As a school, we follow the principles of Chris Quigley’s scheme of work in terms of cognitive science but have adapted the themes to link to the intent. The scheme follows Rosenshine principles (modelling, retrieval, student practice, scaffolding and questioning) which are well embedded within our school. We follow Chris Quigley’s cognitive science and principles but have further adapted the scheme to fit in with our pupil’s heritage, background, culture and locality.

When teaching History we focus on developing children’s historical knowledge and skills through their investigation of an open ended question or idea which they will work to answer through an inquiry based approach over a series of lessons.

Our History curriculum has been sequenced to build upon the skills and knowledge that they have gained in previous years, and make clear links and comparisons between the different civilisations, periods, places and people that they have studied.

During History lessons, children use their oracy skills to discuss the information they have learnt which helps them to answer the key idea that they are investigating and develop the characteristics of a historian which are:

● A knowledge and understanding of people, events, and contexts from a range of historical periods and of historical concepts and processes.

●Develop the ability to think critically about history and communicate ideas very confidently in styles appropriate to a range of audiences.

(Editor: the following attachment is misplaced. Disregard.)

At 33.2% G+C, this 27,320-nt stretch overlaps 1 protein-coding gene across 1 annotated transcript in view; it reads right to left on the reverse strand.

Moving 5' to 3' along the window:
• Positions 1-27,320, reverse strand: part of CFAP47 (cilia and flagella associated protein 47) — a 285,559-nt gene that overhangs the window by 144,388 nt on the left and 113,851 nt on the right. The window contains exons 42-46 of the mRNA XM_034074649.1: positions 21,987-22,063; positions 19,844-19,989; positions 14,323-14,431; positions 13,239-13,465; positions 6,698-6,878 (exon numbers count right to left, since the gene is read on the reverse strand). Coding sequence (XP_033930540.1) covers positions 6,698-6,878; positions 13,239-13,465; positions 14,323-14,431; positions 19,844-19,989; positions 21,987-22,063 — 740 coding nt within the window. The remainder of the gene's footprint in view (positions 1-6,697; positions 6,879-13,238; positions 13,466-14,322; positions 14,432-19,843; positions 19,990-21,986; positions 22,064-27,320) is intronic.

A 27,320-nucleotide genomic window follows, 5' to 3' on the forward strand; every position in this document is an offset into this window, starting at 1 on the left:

●Develop the ability to consistently support, evaluate and challenge their own and others’ views using detailed, appropriate and accurate historical evidence derived from a range of sources.

●Develop the ability to think, reflect, debate, discuss and evaluate the past, formulating and refining questions and lines of enquiry.

●Gain a passion for history through a sense of curiosity about the past and their understanding of how and why people interpret the past in different ways.

●To engage in opportunities to undertake research across a range of history topics.



Our pupils categorise their knowledge, skills and understanding around the following ‘Big ideas’ in developing historical learning:


  • Chronological knowledge/ understanding (wider, more detailed and chronologically secure knowledge)
  • Historical terms (Develop the appropriate use of historical terms)
  • Interpretations of History (deeper understanding of more complex issues and of abstract ideas)
  • Historical enquiry (sharper methods of enquiry and communication)

5a Continuity and change (closer integration of history’s key concepts)

5b Cause and consequence

5c Similarity/difference

5d Significance






By developing History skills through explicit teaching, both our teachers and pupils are able to assess their learning. Before the beginning of a new concept, KS1 pupils are given a pre-quiz and at the end of it, a post quiz to reflect on their knowledge and understanding. Our ‘Quality writing pieces’  for KS2 enables teachers to make professional judgements about the depth of pupils' learning and progress made over time.